Bev, is that really true? Our sitting room needs painted. It's got patches on it from when the electrician did some work. Would it not mean we'd get a lower price, therefore making it worthwhile to have it painted? Thank you!
 

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Bev, is that really true? Our sitting room needs painted. It's got patches on it from when the electrician did some work. Would it not mean we'd get a lower price, therefore making it worthwhile to have it painted? Thank you!
Many sellers here don't want to spend money to fix things and make the property more attractive to buyers (though that is slowly changing), which is crazy because it does make the property more attractive and selling easier. If I were you, I would definitely go ahead and paint. That might not necessarily mean you'll get a better price (who knows, but buyers here certainly do take into account what work needs to be done and what that might cost when they submit an offer), but it's really important if you want to sell relatively quickly.
 

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What EverHopeful said.

I guess it kind of depends. If the "work" needed on the house is nothing but painting, re-wallpapering and other sorts of things that most folks would be expected to do anyhow, the sellers just don't seem to bother. (I guess "everyone" here does a major paint and spiffy up to a house before moving in.)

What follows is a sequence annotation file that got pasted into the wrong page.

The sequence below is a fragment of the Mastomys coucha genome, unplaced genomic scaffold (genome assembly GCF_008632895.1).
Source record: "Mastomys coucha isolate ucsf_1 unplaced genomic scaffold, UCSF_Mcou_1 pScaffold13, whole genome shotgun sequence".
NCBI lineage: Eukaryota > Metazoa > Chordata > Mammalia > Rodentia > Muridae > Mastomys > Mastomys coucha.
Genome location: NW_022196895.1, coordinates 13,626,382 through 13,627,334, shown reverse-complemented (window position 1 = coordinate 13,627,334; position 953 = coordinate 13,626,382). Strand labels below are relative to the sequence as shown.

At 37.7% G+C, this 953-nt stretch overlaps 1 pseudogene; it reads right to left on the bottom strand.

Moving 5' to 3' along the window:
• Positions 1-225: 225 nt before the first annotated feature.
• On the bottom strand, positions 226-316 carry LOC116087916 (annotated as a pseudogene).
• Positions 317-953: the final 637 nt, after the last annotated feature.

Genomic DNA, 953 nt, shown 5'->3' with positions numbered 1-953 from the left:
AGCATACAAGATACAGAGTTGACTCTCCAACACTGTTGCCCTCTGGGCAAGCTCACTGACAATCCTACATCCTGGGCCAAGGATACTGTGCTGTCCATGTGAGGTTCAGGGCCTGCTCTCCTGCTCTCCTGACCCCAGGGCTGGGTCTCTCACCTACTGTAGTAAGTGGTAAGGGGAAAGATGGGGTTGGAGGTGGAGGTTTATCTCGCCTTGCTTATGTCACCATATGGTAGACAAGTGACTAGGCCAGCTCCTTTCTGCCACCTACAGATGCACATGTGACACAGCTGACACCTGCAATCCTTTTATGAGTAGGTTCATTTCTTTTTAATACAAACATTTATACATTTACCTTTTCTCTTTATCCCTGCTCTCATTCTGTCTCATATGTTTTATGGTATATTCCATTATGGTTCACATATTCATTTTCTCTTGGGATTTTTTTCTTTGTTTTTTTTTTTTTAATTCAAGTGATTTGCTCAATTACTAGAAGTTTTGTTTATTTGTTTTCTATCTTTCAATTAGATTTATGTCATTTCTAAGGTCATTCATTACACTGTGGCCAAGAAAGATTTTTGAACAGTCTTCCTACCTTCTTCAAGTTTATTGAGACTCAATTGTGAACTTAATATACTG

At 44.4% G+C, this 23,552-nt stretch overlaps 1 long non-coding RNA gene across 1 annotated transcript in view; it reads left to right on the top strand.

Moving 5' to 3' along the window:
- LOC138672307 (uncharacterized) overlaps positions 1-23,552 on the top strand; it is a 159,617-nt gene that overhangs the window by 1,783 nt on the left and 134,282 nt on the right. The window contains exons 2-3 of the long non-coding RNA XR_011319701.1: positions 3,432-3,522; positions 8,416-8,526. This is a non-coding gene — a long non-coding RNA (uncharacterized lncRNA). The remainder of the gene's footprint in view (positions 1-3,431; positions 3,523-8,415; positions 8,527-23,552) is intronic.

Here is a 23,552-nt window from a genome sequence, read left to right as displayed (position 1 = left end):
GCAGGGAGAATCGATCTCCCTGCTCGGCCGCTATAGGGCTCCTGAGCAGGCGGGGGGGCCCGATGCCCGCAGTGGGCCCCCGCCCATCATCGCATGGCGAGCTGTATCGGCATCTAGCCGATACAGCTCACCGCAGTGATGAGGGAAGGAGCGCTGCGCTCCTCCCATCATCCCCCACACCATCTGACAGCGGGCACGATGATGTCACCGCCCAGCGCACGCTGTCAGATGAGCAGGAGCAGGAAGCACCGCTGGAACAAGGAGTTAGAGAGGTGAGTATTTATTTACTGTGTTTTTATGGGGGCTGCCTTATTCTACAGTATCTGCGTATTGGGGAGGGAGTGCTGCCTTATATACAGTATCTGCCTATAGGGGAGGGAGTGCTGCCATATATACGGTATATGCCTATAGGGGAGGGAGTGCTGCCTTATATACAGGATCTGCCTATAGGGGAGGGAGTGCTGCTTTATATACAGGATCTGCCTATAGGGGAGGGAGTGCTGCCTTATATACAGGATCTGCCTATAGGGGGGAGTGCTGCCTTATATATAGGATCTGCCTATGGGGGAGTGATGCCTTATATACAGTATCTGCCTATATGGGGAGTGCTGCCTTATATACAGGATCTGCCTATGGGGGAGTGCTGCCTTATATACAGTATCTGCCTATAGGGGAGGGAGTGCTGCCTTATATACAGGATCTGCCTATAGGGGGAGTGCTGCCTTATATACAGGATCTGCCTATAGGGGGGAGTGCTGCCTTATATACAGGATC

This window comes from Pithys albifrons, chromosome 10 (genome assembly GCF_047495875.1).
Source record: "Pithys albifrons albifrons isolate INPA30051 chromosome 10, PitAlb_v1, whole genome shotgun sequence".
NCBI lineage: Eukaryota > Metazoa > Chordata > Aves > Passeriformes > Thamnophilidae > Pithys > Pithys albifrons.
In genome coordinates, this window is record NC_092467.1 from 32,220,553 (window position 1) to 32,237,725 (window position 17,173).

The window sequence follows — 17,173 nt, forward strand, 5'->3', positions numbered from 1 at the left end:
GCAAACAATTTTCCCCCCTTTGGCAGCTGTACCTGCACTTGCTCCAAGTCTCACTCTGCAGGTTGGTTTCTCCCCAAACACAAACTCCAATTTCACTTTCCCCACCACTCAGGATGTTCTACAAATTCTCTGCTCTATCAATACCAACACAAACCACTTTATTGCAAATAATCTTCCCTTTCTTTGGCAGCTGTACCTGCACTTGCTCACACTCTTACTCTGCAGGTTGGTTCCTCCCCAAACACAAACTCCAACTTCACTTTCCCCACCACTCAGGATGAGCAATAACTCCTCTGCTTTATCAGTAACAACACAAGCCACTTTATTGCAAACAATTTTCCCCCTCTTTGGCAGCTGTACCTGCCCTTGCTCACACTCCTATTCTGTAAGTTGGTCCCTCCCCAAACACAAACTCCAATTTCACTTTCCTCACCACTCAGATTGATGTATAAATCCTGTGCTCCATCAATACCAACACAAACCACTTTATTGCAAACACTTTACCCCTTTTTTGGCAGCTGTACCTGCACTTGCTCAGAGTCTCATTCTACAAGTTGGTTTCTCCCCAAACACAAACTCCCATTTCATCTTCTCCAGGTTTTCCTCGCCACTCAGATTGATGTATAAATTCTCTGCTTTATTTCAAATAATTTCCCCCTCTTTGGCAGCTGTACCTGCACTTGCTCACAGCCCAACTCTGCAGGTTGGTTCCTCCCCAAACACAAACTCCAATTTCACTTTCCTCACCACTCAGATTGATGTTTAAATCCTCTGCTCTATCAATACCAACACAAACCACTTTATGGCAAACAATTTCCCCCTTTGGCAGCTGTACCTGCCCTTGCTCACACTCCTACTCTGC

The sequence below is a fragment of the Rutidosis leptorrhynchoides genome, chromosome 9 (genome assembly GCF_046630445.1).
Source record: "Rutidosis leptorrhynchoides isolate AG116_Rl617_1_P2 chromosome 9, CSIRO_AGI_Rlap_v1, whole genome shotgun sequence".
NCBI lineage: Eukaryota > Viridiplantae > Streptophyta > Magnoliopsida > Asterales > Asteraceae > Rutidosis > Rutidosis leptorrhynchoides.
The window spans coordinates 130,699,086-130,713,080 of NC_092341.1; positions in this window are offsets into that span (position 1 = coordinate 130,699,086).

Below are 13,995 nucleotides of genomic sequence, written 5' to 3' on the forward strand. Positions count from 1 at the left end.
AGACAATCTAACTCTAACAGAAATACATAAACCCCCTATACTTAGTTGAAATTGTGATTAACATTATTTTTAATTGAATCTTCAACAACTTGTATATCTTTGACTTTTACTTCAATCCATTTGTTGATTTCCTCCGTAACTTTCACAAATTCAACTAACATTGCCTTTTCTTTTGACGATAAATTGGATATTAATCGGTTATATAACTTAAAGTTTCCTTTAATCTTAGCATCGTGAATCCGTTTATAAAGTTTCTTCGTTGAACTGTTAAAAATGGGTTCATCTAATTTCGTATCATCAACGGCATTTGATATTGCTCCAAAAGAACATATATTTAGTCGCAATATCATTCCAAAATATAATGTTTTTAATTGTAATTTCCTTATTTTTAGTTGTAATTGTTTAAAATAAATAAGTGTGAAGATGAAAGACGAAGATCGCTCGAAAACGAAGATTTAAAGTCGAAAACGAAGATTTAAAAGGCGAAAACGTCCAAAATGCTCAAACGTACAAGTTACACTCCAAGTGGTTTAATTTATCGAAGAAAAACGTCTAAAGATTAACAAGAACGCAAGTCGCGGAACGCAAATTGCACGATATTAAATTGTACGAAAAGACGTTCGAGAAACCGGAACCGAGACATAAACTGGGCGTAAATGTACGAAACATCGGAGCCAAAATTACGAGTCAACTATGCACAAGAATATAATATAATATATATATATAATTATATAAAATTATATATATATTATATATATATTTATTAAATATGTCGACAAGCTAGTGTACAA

OTOH, I know of a few folks who bought their dream house specifically because all the renovation and modernization had already been done and the place was more or less in "move-in" condition. Other folks are going to remodel and repaint, no matter how nice the place looks.
Cheers,
Bev
 

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Thank you! Gosh, tricky one. I think I'm inclined to do it although getting paint work done here is sooooo expensive. The quote we got for our sitting room and mezzanine was 4300€ and the other one was 5000€. And we were providing the paint! We are going to try and get it done more cheaply.
Thank you again.
 

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SIS - that's outrageous for the painting. We just had 5 rooms (60m2) painted for 3600euros, including the paint, including the windows, including the ceiling, and the plainthes. But we're in Pays de Loire - might be cheaper here. The painter was also a decoratrice and helped with colour selection and coordination. We had another devis for about the same, but he had no idea how to help with colour selection.
 

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I thought we were!! The area is about 50m2 for the whole area. There are no windows or woodwork. But there is a tall chimney.

We had a quote for 7000€ for our tiling. Not a huge area! Needless to say we didn't get it done!

Agreed - it definitely does pay to get lots of quotes.

Thank you again.
 

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a point about notaires, unless things have changed
despite what is quoted here you can accept any notaire quoted by the other side , or use your own as well in which case the notaires split the standard fees

most people seem to accept the use of one notaire who represents neither party , just the law/state